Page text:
Vibration causes bolt loosening and fatigue that isn’t visible and isn’t always discovered during a manual check. “The nuts could feel tight,” Cox-Walters explains, “but they might loosen over bumps or under heavy loads.” Potential outcomes of undetected loose wheel nuts are costly…and dire.
Wheel-Check manufactures an indicator that can identify a loose wheel nut with a simple visual inspection. After the wheel nuts are properly torqued to specification, the Wheel-Checks are easily installed on the wheel nuts in a uniform pattern, with no special tool required. If a wheel nut becomes loose, the Wheel-Check will appear out of sequence—easily visible during a walk-around check.
“They’re bright yellow—easy to see, even at night or in bad weather,” notes Cox-Waters. In fact, they have such high visibility, she says the driver can check at every stop with just a quick glance. “Very inexpensive” at $0.65 apiece, they are reusable and should last three to four years. “They’re very easy to use and are a real time saver.”
Air Liquide from Montreal saves 18 minutes of service per vehicle per maintenance stop by using them. Decreasing downtime and eliminating unnecessary retorquing has paid for them within 2.5 maintenance stops. With the cost of maintenance rising to as much as 40% of the cost of doing business, they can save a fleet a significant amount.
In addition to saving money, they can save lives—and prevent property and vehicle damage—by reducing the risk of wheel detachment accidents and by identifying a hot wheel that could indicate bearing failure or brake drag. “They melt at 250 degrees,” Cox-Waters explains.
Brakes aren’t known to melt, but they do wear out and need adjustment. “If they’re out of adjustment, it results in diminished braking power and imbalanced braking,” explains Drew Larsen, general manager for Express Brake International Inc. in Ocala, FL. In addition to causing uneven wear, it’s a safety issue. Brake Express specializes in severe duty brake applications. “We provide systems that reduce the cost of braking and make systems more efficient,” he adds.
Referring to the CSA program, Larsen says, “The 2010 federal requirements are in effect, with punitive results for noncompliant roadside violations. It’s a point system that holds the company and the drivers accountable. But the majority still don’t check the brakes, because it’s not practical. They have to crawl under the vehicle to measure pushrod travel on each brake. They simply don’t do it.” Most mechanics don’t check correctly either, he adds. (The Federal Motor Carriers Safety Administration rolled out its new Comprehensive Safety Analysis program in 2010. Drivers and fleets are penalized for tires that are flat, under-inflated or damaged and for low tread. Industry standards consider a tire 20% under the recommended inflation pressure as “flat.”)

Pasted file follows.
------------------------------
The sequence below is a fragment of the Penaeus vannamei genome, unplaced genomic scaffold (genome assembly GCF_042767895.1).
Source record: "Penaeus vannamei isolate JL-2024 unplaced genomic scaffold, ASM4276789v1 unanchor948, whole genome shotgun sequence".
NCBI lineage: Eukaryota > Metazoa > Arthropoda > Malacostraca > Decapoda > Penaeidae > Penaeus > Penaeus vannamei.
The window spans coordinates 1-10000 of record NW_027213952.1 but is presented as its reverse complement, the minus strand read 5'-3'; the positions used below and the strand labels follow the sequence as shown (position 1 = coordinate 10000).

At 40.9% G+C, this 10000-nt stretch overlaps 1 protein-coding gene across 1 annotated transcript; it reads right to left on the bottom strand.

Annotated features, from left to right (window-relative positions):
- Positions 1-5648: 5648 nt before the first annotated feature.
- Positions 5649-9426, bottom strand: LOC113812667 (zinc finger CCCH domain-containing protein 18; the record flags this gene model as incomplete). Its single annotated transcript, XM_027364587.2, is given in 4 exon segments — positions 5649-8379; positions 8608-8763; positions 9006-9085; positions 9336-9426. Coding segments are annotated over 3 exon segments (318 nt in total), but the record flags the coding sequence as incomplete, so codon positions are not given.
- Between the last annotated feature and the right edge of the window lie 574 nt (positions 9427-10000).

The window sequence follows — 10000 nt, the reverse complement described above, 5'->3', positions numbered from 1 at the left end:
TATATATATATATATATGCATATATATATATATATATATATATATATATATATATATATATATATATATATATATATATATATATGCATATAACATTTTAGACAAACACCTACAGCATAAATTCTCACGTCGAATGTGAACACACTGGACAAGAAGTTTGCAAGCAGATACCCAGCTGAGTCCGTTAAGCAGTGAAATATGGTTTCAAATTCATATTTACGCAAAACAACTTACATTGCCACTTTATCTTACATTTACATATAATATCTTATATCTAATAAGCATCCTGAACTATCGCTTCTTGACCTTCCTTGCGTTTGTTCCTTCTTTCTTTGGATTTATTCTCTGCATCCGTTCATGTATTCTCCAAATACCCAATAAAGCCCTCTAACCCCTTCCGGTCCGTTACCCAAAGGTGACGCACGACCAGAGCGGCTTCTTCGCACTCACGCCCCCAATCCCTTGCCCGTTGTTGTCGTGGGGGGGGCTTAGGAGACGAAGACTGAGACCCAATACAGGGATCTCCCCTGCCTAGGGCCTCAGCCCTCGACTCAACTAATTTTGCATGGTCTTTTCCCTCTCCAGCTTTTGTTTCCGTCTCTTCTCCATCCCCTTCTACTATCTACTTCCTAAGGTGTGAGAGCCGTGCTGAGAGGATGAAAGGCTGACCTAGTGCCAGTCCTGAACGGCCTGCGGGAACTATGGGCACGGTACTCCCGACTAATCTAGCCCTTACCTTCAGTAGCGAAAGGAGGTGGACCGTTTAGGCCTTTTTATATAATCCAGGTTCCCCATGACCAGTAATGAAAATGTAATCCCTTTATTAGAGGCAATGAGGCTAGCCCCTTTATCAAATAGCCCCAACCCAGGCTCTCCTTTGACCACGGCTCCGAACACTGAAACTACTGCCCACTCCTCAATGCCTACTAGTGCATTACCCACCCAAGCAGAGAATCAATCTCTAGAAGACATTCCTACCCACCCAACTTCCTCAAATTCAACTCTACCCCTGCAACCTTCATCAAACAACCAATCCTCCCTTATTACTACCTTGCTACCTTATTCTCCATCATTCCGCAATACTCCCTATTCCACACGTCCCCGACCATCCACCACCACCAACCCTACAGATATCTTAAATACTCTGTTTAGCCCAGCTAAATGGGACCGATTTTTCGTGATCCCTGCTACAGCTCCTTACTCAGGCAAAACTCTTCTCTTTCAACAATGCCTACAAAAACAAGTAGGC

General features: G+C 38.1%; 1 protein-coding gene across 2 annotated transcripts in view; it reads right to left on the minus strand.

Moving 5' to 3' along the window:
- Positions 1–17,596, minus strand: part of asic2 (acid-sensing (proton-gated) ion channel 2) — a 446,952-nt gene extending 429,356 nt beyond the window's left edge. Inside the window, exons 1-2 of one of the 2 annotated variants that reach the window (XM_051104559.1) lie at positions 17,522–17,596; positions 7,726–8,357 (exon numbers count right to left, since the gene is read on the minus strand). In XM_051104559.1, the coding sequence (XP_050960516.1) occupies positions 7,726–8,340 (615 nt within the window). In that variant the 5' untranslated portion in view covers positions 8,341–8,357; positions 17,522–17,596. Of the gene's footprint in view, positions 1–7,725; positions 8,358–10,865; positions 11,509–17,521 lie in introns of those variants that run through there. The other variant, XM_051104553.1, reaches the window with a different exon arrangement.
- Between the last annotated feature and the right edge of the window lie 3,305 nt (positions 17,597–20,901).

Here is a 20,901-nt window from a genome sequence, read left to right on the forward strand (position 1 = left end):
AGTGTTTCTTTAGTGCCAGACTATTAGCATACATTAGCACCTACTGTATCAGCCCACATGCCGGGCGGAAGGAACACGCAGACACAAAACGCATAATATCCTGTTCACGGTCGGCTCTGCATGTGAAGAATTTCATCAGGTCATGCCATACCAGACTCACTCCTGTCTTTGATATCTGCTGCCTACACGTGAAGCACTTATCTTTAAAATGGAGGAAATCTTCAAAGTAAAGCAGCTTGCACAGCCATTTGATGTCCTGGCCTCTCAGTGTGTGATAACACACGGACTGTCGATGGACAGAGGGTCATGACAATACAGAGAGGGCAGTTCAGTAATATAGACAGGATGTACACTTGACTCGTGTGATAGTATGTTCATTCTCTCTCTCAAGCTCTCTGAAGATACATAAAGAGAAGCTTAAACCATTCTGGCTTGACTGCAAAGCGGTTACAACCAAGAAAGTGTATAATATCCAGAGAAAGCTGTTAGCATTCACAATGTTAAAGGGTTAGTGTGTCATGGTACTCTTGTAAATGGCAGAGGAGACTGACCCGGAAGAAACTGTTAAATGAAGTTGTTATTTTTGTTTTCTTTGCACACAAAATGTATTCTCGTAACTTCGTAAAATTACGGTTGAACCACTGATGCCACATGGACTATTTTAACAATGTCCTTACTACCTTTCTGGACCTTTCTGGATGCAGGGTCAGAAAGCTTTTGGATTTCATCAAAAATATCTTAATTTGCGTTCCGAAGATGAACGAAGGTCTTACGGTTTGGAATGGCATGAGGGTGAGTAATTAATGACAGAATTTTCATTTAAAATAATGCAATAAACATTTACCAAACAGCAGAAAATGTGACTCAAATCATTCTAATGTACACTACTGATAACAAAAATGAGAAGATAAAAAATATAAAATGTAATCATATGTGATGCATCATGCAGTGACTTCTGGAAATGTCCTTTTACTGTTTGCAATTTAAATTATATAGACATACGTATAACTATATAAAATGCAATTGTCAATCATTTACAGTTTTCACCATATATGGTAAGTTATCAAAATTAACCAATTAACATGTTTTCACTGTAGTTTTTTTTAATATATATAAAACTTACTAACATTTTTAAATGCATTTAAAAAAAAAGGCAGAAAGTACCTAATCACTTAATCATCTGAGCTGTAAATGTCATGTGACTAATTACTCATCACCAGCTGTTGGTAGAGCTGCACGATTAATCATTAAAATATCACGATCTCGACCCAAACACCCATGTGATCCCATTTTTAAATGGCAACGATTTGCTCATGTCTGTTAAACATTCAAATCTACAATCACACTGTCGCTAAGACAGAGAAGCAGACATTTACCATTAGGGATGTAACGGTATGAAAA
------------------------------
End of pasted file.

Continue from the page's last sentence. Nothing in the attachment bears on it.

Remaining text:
Express Brake manufactures a product that makes it easy to check brake adjustment. Brake Alert is a meter that goes over the slack adjuster, enabling the driver to check the brake by looking for the green signal. Calibrated one time, the system is quick and easy to use, Larsen says. In addition, the simple mechanical device is inexpensive.
When the bushings in an S cam start to wear, the result is movement—or what Larsen calls “slop”—in the system because the S cam is no longer centered in the brake spider. “One brake comes on before the others, which wears the brake shoes and drums,” he says. “Brake performance diminishes.” Unfortunately, Larsen says, there is no standard timeline for changing the bushings, so it’s not an item that is regularly checked.
Express Brake offers Extreme Cam for trailers to extend the life of the bushing. By featuring 10 to 20 times more bushing surface, it takes considerably longer to wear out. The easy-to-install system replaces the old S cam and bushings. “The whole S cam is a smooth journal,” Larsen says. “The entire length is supported by bushings, not just on the ends.”
Extreme Brake is a stainless steel brake shoe that doesn’t rust or produce cracked linings. “It’s a stronger shoe with more lining surface on the drum because there are no rivets,” Larsen boasts. “Maintenance supervisors can reline their brakes in their own shop without dealing with cores. That’s greener.” It’s also cost effective.
Technological developments in tires, brakes and suspensions are making refuse collection more efficient, cost-effective, and safer. Upcoming issues of focus include the acceptance of disc brakes because studies show they entail lower maintenance costs and the adaptation of roll stability controls—using the brakes to prevent rollover.
Writer Lori Lovely focuses on topics related to transportation and technology.